Davis firefighter Joe Simione has just taken off his protective clothes and mask to show pupils at Montessori Country Day School II on Spafford Street what he would look like if there had been an actual fire in their home. Davis firefighters visit many local schools during October, Fire Prevention Month, to share fire safety tips with children. Sue Cockrell/Enterprise photo

Local News

Fire education campaign focuses on kitchen safety

By From page A3 | October 23, 2013

Just for kids

* Measure a 3-foot “kid-free” zone around the stove and cooktop;

* Are you old enough to use the microwave? Have a grown-up teach you;

* Are you tall enough to reach the microwave? The microwave should be low enough so you can reach it without standing on a chair or stool, and your face should be higher than the front of the door;

* Cool a burn right away, and tell a grown-up if you get burned

Preventing kitchen fires is the focus of public education campaigns across the country during October, which is Fire Prevention Month. Davis firefighters join the cause by asking people to put a lid on dangers and prevent kitchen fires.

More home fires start in the kitchen than anywhere else, according to the National Fire Protection Association. In 2011, the latest year in which figures are available, cooking was involved in an estimated 156,300 home fires that caused 470 deaths, 5,390 injuries and $1 billion in property damage.

“These numbers could be greatly reduced if people paid more attention when they cooked and practiced simple fire safety behaviors,” a brochure reads. The brochure offers the following recipe for stopping kitchen fires before they start:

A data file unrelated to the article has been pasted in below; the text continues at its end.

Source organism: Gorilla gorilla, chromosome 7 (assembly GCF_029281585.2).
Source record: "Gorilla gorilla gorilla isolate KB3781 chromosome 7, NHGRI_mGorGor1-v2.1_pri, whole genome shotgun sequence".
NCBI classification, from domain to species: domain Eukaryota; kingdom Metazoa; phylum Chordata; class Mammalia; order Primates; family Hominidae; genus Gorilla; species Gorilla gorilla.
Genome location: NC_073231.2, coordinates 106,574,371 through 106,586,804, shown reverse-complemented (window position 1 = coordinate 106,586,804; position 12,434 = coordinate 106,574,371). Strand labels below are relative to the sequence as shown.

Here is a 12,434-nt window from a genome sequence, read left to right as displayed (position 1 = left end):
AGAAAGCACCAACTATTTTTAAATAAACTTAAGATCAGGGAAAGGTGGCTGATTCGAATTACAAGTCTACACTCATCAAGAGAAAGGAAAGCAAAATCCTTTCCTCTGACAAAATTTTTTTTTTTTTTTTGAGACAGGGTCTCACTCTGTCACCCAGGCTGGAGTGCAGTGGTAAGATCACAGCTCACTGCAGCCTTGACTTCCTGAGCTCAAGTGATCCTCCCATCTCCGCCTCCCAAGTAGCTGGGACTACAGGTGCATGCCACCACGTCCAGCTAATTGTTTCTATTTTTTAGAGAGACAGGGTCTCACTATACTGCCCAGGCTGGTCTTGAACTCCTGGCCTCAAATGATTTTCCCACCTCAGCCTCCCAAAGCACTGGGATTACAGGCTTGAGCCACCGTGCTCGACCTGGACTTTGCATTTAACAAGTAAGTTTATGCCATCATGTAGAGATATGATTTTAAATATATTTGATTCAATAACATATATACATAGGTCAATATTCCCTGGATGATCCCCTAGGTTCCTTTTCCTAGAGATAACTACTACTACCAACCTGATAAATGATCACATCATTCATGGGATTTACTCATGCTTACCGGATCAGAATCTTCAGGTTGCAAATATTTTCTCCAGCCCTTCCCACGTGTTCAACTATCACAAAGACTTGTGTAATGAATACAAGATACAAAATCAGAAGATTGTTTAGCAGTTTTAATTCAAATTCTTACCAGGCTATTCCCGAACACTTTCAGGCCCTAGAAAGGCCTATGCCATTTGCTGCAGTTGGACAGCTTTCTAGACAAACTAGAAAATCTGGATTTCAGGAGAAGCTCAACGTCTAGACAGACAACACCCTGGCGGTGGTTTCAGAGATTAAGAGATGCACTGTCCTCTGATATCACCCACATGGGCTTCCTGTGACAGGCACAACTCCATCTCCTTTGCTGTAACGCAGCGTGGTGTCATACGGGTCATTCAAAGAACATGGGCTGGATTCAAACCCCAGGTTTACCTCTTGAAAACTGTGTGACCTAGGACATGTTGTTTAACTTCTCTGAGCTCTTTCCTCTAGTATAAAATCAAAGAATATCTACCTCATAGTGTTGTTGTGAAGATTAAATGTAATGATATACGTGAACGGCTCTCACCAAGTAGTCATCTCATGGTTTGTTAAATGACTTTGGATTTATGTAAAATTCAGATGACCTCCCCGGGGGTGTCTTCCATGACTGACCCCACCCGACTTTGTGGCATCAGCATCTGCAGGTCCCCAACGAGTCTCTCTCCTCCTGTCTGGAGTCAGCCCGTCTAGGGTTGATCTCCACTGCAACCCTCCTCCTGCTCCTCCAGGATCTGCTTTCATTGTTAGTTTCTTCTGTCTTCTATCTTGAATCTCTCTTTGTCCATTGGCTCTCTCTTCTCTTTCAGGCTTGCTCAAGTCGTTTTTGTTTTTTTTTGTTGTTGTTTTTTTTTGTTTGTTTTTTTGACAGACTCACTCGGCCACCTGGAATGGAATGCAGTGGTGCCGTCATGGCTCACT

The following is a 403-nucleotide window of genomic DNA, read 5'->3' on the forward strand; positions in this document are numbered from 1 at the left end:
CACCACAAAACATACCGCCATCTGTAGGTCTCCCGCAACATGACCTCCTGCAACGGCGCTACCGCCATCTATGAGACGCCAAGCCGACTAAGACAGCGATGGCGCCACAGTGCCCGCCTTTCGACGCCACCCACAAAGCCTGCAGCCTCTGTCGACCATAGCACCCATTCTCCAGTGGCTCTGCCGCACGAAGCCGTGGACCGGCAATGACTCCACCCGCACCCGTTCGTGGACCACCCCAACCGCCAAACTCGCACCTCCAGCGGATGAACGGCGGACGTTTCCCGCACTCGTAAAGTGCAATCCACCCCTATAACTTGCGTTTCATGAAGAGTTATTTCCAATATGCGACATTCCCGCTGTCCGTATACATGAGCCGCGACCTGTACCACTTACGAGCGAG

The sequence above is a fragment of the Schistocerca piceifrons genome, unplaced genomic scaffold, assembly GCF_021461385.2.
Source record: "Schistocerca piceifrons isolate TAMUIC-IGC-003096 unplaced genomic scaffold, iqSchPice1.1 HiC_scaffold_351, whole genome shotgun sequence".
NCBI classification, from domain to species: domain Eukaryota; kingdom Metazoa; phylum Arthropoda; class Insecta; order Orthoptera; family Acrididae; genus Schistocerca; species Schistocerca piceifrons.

* Unattended cooking is the leading cause of kitchen fires. Keep an eye on what you fry;

* Stay alert to avoid stirring up trouble in the kitchen. Don’t use the oven or stovetop if you are sleep, have consumed alcohol or are using drugs;

* Make sure flammable objects aren’t near the stove. Clean up food and grease from burners and the stovetop, and war short, tight-fitting or tightly rolled sleeves;

* Prevent scalds and burns by keeping pot handles turned in; if you do suffer a burn, cool it under running water for three to five minutes and cover with a clean, dry cloth; and

* Be ready to react fast to a cooking fire. Slide a lid over a small grease fire, turn off the burner and leave the pan covered until it is completely cool. Open a microwaved container of food slowly, letting steam escape. For an oven or microwave fire, turn off the heat and keep the door closed.

When in doubt, just get out, and call the Fire Department.

Enterprise staff

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